But the most important inspiration for any character animator should always come from observing reality and human behaviour around us.

If anyone knows the names of the animators who worked on this sequence, please let me know, I would like to list them here.


Wednesday, November 9, 2016

ZARAFA: a contemporary addendum to "Sumptuous Costume Colors"

The color schemes I described in a series of posts as "sumptuous costume colors" that were popular in animated features during the 1940s and 50s are still in use today. One fitting example is ZARAFA (Bezançon/Lie, 2012), a French film about a giraffe given to the King of France by the Pasha of Egypt. 

While the filmmaker's intentions of exploring historical injustice, among other things, is certainly noble and one cannot applaud its creators enough for trying to break away from formulaic family fare, the resulting film never really takes off.

Whenever the narrative seems to gain momentum, it returns to an overarching storytelling situation which kills whatever suspense there could have been. Perhaps 78 minutes are simply too little time to explore a cast of interesting characters as well as an epic journey through exotic sets. And unfortunately, too often the animation is not on par with the detailed character design.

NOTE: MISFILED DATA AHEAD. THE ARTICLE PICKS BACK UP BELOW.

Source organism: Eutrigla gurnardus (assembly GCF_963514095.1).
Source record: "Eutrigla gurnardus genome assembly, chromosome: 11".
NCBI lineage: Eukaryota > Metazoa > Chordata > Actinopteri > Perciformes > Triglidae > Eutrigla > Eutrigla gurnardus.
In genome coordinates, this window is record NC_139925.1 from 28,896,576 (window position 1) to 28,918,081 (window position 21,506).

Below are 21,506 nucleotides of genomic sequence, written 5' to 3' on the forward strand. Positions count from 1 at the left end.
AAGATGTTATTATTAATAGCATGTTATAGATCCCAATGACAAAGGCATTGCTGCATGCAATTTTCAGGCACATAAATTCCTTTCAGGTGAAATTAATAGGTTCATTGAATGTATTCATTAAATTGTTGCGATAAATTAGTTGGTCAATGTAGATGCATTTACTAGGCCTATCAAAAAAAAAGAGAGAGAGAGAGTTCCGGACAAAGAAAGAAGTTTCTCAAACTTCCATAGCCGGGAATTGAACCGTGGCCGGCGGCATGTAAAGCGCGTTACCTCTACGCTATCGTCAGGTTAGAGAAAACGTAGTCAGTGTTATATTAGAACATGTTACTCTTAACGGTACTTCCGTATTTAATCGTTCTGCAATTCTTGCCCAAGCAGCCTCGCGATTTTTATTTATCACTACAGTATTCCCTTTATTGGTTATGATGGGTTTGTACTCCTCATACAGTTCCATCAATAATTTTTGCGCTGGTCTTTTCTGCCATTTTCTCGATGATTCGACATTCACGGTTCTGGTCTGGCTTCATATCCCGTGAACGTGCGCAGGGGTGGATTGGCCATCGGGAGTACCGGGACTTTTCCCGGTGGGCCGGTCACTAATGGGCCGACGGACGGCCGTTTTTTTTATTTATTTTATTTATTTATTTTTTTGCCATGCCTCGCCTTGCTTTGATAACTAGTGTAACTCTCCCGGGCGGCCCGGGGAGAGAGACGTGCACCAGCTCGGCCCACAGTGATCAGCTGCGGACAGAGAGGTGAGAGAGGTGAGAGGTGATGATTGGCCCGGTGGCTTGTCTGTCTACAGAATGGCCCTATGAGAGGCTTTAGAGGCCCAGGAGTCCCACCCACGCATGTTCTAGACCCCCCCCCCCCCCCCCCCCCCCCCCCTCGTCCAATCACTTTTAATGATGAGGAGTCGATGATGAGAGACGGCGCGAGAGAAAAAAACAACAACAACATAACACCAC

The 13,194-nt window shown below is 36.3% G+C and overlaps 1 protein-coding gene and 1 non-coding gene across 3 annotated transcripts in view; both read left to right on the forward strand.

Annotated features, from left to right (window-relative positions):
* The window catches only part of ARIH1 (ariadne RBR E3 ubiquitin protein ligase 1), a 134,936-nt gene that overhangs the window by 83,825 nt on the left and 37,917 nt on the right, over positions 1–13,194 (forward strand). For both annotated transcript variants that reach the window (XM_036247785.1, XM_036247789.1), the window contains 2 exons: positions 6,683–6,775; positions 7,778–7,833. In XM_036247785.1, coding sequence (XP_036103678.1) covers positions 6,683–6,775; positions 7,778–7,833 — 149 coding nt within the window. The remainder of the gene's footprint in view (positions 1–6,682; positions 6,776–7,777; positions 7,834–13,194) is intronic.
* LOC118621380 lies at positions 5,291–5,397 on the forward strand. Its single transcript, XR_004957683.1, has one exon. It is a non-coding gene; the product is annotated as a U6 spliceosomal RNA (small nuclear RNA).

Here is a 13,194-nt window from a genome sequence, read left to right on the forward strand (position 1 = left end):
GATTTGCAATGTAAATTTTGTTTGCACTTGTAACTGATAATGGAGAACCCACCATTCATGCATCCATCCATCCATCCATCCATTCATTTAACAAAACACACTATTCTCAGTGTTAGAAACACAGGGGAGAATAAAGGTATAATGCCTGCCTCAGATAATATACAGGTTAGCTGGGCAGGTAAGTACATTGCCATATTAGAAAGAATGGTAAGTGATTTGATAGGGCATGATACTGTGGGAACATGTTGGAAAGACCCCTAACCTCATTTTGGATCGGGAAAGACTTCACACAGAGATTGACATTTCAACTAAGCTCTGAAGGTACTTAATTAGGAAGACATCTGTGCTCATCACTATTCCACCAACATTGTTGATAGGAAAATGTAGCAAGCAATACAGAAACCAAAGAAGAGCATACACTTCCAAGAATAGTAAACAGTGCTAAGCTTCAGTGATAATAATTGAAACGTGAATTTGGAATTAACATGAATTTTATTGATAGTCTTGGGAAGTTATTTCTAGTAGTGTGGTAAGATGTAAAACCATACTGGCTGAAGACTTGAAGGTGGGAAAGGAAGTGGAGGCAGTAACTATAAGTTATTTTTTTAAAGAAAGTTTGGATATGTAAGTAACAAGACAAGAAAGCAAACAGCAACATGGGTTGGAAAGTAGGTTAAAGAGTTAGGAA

Tasteful primary colors
But the artwork (especially some of the backgrounds in the later French part of the film, as showcased at the bottom of this post) and the colors are sometimes tastefully dazzling. When Maki, a Sudanese orphan boy, is saved by a wealthy-looking Bedouin called Hassan he is dressed in the same deep dark blue garments. In addition to four different shades of blue there is a very effective shadow layer that makes the costume look even more sumptuous (and realistic):
Naturally, these blue robes look very pleasing against the sand colored backdrop and the yellow giraffe - because they are almost opposite on the color wheel as you can see in the inverted image above.